Recent Research at the National Geodetic Survey: The Geoid Slope Validation Survey of 2011

Dru Smith
Chief Geodesist

National Geodetic Survey

Friday, Nov. 16, 2012, 3:00pm
Chase 130

The United States National Geodetic Survey (NGS) has embarked on a ten year project called GRAV-D (Gravity for the Redefinition of the American Vertical Datum). The purpose of this project is to replace the current official vertical datum, NAVD 88 (the North American Vertical Datum of 1988) with a geopotential reference system based on a new survey of the gravity field and a gravimetric geoid. As part of GRAV-D, the National Geodetic Survey plans to execute a set of “geoid validation surveys” at various locations of the country. These will be surveys designed to independently measure the geoid to provide a check against both the data and theory used to create the final gravimetric geoid which will be used in the geopotential reference system. The first of these surveys, known as the Geoid Slope Validation Survey of 2011 (GSVS11) was executed between July and October, 2011 in the west central region of Texas. The survey took place over a 325 kilometer line running more or less north-south from Austin to Corpus Christi, Texas. Measurements were taken at 220 marks (one per mile) and included static GPS, RTN GPS, geodetic leveling, astro-geodetic deflections of the vertical using the Swiss DIADEM camera, absolute gravity, gravity gradients and LIDAR. This region was chosen for many factors including the availability of GRAV-D airborne gravity over the area, its relatively low elevation (220 meter orthometric height max), its geoid slope (about 130 cm over 300 km), lack of significant topographic relief, lack of large forestation, availability of good roads, clarity of weather and lack of large water crossings. This talk will outline the results of the survey, specifically the comparison of various geoid slopes over this region: gravimetric geoid models (with and without airborne gravity), minimally constrained GPS and leveling and from astro-geodetic deflections of the vertical. In addition to a variety of interesting conclusions that came from the multi-technique survey, GSVS11 conclusively proved that the addition of recent GRAV-D airborne gravity data reduced the errors in gravimetric geoid models in this region to 1 cm over all wavelengths from 0 to 325 km.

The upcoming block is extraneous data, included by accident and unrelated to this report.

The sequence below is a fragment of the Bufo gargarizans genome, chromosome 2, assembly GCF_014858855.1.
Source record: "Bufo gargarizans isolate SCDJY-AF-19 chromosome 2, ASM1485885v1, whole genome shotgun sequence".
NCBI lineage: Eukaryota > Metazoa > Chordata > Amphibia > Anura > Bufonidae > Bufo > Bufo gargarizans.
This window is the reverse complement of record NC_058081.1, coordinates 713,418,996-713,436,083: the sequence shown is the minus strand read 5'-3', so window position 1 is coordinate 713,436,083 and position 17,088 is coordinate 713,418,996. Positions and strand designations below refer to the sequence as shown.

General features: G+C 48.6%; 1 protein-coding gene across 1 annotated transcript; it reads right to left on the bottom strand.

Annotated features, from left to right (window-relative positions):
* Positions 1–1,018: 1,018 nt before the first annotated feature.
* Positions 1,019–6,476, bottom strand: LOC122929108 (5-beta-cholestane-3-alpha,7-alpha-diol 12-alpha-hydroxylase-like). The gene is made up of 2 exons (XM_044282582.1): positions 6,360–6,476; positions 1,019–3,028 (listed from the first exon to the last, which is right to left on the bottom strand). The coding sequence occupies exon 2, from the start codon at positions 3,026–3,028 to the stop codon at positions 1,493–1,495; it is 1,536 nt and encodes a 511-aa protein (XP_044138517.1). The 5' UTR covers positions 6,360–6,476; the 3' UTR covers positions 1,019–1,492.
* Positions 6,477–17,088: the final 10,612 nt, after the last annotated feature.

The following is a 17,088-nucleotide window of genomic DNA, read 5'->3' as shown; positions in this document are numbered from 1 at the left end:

Dr. Dru Smith has been the Chief Geodesist of NOAA’s National Geodetic Survey since 2005. He first entered NGS in 1995 after receiving his Ph.D. in geodetic science from The Ohio State University. His original job with NGS was in geoid modeling.  He has also been active in developing U.S. GPS policy and modeling the ionosphere using the CORS network.

In 2008 he led the development of both the NGS 10 year plan and the GRAV-D plan. He is currently working on research to improve the efficiency of tying historic passive control surveys to the CORS network.

In 2012 he received the Department of Commerce's Gold Medal for Individual Scientific Achievement for his design and leadership of the Geoid Slope Validation Survey of 2011.

Dr. Smith is a member of the Institute of Navigation, the American Geophysical Union, the International Association of Geodesy and is a Fellow of the American Congress on Surveying and Mapping. He holds a special appointment as a member of the
Graduate Faculty of Texas A&M University. He serves on the Board of Directors of the Conrad Blucher Institute for Surveying and Science and has previously served on the Board  of Directors for the American Association for Geodetic Surveying.